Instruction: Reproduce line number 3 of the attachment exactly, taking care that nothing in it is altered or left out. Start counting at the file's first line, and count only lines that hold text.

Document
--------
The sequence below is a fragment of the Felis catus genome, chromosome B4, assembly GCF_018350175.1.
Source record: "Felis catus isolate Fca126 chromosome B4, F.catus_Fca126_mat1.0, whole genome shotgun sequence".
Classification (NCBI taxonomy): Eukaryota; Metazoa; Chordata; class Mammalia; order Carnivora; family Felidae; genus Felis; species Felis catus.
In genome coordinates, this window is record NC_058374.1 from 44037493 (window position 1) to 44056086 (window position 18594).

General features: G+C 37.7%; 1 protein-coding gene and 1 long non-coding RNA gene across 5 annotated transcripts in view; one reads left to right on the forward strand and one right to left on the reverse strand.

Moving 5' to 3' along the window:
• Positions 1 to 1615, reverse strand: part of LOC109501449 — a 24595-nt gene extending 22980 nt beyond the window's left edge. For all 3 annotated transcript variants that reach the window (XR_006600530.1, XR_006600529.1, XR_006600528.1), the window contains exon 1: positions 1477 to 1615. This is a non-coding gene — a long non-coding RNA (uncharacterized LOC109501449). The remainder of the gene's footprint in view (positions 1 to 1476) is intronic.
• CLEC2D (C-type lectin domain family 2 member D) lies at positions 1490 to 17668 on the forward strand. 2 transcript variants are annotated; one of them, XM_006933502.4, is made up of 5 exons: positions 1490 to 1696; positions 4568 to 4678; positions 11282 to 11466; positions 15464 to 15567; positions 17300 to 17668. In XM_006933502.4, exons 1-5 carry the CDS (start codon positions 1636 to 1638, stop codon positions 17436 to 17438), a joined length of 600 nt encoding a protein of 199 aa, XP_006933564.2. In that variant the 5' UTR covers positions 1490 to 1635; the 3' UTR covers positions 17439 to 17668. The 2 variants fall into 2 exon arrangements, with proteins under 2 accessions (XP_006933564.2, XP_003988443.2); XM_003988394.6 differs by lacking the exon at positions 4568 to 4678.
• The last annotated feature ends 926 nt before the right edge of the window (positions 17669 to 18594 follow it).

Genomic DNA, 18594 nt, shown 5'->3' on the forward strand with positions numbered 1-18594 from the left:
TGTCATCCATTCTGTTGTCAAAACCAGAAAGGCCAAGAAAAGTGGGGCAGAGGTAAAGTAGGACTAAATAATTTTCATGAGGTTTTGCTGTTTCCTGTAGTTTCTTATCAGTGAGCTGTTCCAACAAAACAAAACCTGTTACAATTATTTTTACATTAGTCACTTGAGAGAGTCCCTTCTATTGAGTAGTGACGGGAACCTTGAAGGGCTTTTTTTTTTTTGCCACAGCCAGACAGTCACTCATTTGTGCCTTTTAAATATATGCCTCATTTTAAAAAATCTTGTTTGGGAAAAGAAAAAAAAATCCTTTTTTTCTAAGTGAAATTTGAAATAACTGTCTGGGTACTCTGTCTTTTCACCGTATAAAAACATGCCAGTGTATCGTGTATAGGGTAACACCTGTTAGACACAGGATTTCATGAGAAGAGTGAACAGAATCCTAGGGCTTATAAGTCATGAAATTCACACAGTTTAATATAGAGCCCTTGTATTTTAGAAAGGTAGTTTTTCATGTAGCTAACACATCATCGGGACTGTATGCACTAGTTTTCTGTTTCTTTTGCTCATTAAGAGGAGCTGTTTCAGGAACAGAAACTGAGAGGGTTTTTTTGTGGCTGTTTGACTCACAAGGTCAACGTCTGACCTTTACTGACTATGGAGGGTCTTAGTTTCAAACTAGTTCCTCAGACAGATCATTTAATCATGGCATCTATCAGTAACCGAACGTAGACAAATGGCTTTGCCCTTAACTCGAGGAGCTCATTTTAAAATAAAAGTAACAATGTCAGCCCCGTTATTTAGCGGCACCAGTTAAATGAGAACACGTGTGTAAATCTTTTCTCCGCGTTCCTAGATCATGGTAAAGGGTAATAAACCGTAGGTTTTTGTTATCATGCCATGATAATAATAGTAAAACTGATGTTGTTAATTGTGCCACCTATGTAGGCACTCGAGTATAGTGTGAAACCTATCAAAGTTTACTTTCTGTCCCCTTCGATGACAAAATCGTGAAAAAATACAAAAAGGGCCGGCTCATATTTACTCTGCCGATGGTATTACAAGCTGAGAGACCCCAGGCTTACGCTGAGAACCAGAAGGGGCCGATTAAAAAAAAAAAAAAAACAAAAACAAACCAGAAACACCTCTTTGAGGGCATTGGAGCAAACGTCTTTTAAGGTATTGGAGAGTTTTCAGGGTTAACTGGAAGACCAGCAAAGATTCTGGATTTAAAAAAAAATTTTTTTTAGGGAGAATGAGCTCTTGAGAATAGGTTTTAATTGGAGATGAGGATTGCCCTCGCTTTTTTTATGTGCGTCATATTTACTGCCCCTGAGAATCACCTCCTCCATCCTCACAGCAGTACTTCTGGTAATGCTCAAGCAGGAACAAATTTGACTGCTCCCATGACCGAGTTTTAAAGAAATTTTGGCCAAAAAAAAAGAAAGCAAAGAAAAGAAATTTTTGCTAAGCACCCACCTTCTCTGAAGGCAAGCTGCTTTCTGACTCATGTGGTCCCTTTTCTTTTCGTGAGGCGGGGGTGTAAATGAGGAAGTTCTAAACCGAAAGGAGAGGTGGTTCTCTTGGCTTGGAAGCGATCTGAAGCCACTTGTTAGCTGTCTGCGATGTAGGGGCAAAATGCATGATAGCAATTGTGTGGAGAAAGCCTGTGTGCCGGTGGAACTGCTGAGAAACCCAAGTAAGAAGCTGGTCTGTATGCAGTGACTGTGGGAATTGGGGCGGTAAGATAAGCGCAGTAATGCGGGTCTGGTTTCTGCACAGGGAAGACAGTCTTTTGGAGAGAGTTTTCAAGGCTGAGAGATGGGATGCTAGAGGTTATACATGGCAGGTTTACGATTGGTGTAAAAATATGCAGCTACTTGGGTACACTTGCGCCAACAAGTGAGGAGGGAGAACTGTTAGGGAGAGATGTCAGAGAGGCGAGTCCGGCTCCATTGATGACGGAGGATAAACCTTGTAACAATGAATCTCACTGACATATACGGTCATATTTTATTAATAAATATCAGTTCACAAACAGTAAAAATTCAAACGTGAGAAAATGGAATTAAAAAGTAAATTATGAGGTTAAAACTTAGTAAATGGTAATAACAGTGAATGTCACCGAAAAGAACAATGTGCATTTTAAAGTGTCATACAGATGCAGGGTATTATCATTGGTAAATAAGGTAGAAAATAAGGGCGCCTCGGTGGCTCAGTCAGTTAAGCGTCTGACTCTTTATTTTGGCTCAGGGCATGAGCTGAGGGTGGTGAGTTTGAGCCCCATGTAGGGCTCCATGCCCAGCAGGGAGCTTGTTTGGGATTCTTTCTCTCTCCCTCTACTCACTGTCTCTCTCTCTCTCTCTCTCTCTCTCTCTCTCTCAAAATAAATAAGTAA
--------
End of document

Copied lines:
Classification (NCBI taxonomy): Eukaryota; Metazoa; Chordata; class Mammalia; order Carnivora; family Felidae; genus Felis; species Felis catus.